Having had our fill of the view, we turned our attention to the food. The head chef is Durga Misra who used to work under Eric Chavot at his Michelin-starred restaurant Brasserie Chavot in London, and he had put together a special menu for us that afternoon. On the normal menu, starters range from €6 to €18; mains cost between €15 and €20; and desserts are between €8 and €10. We started with my favourite dish of the meal: a spiced lamb terrine, wrapped in caul fat and served with hummus and salad of shredded cucumber, pickled red onion, radishes and herbs. I adored everything about this – from the gentle spiciness of the lamb to the kick of the hummus and the fresh crunchiness of the salad. It was served with warm flatbreads and excellent homemade chutney – such an assured, stylish dish using bold, rustic flavours and definitely my dish of the day. This was followed by turbot Grenobloise (a sauce of browned butter, capers and lemon) with a slab of creamy, cheesy polenta. The fish was excellent with a perfectly golden and crisp skin, and it went beautifully with the tangy sauce, while the cheesy polenta was a decadent slice of heaven. For dessert, we had an excellent creamy rice pudding with orange puree and raspberry jelly while Michelle had panna cotta topped with fresh strawberries, strawberry sorbet, ice cream and honeycomb. Both were light, refreshing and excellent (and photogenic!). We also enjoyed an excellent bottle of Macedonian wine – the unusual and spectacular Chateau Kamnik 2011 Vranec. The Vranec grapes are slightly dried before being vinified and the resulting wine is a whopping 17% alcohol with an intense, spicy nose and a palate of dark berries, plums and chocolate.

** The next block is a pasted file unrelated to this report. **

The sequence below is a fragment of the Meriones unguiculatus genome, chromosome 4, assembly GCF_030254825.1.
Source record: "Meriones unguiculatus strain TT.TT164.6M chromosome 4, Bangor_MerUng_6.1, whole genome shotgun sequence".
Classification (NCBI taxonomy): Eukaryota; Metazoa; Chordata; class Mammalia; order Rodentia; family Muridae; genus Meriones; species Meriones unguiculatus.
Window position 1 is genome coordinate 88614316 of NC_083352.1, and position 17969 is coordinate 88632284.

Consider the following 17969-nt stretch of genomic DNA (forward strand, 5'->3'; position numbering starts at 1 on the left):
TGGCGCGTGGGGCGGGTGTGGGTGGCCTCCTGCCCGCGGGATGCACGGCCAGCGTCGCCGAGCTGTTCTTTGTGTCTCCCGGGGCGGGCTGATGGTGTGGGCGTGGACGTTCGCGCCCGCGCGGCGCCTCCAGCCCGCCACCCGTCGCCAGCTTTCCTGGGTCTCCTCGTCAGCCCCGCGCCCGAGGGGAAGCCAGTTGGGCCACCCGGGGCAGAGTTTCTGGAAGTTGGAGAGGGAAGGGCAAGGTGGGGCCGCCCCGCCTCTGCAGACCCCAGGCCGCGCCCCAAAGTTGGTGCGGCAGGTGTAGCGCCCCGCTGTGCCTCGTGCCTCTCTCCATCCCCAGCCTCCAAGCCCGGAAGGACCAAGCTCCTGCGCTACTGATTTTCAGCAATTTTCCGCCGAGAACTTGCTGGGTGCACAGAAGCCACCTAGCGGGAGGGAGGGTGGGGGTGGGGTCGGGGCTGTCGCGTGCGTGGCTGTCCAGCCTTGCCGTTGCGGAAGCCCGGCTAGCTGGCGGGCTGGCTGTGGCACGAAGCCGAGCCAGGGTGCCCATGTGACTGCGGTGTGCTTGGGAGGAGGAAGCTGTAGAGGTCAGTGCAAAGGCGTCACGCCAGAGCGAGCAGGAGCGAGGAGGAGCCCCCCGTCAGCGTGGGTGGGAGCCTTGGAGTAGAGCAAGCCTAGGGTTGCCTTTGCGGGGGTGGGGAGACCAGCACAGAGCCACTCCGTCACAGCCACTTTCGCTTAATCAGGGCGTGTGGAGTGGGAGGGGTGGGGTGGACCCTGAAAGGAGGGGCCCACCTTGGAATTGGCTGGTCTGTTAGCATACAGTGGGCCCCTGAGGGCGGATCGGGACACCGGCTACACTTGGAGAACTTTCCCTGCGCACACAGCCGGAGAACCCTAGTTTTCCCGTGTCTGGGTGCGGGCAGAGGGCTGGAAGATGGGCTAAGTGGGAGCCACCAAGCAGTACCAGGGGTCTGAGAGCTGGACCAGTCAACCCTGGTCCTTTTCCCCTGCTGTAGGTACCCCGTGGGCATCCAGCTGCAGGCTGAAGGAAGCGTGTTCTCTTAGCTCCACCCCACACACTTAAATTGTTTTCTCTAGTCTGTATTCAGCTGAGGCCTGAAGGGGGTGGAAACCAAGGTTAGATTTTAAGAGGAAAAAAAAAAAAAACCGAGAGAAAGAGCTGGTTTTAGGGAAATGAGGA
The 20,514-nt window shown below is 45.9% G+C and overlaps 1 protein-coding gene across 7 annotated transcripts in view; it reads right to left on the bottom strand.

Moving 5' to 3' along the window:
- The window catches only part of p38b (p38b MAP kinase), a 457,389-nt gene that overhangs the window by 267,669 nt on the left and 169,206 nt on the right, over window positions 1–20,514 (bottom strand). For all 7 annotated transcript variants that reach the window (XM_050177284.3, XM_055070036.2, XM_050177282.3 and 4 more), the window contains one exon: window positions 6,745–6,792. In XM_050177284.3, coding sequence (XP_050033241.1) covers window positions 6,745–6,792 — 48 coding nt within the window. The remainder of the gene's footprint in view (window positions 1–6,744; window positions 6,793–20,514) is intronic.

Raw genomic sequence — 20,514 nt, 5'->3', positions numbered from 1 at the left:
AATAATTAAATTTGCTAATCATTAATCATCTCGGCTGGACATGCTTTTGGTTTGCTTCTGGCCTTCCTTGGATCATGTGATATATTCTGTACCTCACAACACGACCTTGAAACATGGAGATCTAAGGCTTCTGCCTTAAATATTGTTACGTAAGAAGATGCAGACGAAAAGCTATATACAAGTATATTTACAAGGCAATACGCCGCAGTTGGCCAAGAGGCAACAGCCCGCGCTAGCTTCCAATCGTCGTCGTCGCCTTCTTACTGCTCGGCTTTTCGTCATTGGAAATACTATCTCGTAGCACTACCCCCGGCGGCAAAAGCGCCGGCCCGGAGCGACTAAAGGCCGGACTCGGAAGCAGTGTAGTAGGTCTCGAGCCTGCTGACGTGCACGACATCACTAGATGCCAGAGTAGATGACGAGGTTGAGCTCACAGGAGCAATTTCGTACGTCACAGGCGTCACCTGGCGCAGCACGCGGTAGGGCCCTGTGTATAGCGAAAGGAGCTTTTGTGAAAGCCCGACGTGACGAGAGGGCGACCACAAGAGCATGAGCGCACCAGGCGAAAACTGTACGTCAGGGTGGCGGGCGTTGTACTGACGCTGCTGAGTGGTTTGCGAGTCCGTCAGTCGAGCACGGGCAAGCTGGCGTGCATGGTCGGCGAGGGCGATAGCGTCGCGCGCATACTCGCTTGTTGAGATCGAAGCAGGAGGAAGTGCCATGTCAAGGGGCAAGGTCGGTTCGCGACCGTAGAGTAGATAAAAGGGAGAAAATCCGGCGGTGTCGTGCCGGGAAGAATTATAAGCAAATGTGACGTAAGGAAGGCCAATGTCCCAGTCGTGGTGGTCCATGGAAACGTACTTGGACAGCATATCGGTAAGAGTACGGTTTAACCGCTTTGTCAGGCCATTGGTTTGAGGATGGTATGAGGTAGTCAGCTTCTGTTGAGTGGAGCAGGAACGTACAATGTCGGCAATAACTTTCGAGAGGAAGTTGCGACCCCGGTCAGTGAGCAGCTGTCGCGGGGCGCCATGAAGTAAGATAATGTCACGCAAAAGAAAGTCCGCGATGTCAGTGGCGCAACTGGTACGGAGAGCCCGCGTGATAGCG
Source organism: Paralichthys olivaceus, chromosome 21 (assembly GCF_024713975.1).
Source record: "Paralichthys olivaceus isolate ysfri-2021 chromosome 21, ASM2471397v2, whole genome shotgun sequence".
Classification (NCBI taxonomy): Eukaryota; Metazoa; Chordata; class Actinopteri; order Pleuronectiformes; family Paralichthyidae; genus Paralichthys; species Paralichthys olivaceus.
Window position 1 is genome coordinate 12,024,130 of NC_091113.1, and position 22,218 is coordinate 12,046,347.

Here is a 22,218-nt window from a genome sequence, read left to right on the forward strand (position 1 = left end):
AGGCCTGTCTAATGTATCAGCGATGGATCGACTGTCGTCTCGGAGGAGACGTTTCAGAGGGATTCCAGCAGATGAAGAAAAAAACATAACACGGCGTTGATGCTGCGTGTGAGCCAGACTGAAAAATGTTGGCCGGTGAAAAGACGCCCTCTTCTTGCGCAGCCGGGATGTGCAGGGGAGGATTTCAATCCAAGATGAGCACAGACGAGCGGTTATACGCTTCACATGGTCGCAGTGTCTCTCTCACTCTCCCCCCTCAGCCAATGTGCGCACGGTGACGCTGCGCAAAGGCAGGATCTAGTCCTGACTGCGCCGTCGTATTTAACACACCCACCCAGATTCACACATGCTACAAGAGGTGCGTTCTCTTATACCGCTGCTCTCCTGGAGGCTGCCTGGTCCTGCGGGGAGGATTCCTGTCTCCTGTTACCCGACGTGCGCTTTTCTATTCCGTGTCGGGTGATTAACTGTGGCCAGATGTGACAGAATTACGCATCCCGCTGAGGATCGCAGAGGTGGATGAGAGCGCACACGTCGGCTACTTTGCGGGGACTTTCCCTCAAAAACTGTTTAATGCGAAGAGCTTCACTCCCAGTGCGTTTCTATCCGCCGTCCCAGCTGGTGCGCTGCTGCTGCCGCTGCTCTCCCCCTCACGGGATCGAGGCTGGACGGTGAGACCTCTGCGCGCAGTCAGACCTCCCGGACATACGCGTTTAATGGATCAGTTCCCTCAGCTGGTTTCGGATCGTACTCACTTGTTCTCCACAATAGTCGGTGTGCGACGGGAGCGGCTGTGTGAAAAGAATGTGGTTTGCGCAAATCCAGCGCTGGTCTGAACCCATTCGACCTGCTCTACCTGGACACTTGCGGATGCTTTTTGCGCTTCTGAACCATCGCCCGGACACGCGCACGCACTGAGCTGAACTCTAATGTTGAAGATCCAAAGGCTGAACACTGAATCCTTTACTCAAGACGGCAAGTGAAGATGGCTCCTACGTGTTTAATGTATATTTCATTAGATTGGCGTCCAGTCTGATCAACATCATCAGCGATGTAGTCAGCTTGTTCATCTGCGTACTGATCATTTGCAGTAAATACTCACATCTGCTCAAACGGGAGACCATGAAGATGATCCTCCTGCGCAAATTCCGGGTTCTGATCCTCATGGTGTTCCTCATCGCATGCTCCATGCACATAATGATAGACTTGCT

After lunch we were taken on a tour of the adjacent Dukley Gardens, one of a few residential developments by Dukley. Dukley Gardens cascades down the hillside to the ocean and consists of 202 stylish contemporary one, two and three bedroomed apartments ranging in size fro 80 to 212 square metres. There are also a number of duplex executive penthouses that span up to 535 square metres and boast spectacular decks for outdoor living. On site there is also a spa, a private beach, the Dukley Beach Lounge restaurant, a kindergarten school and a hotel, plus residents will enjoy a 24-hour concierge service, valet parking, childcare facilities, a private pool and a boat shuttle to Budva old town. I loved the stylish open-plan interiors, but most of all I loved the mesmerising views which the architects have cleverly maximised from every conceivable public and private area.
As I said, I arrived in Montenegro with no idea of what to expect, and I left extremely impressed. There are still signs of the conflict of the early 1990s to be seen, but it’s not hard to see why the tourism industry along the Budva riviera is thriving when it is dotted with pockets of world-class luxury and cuisine like Dukley Beach Gardens. I suspect this is very much what Croatia was like 20 years ago before it was discovered as a tourist destination, so my advice is to visit soon before the crowds arrive!
For more information on all the Dukley properties including Dukley Gardens, see the Dukley website.
If you enjoyed this post, you may also enjoy my other restaurant reviews or my review of another Dukley property, Dukley City Lounge in Belgrade. For other accounts of our lunch, please see my dining companions’ blog posts:
DISCLOSURE: I enjoyed this meal as a guest of Dukley but received no further remuneration to write this post. I was not required to write a positive review and all opinions are my own.
Dukley Beach Lounge
Tel: +382 69 160 000
E-mail: [email protected]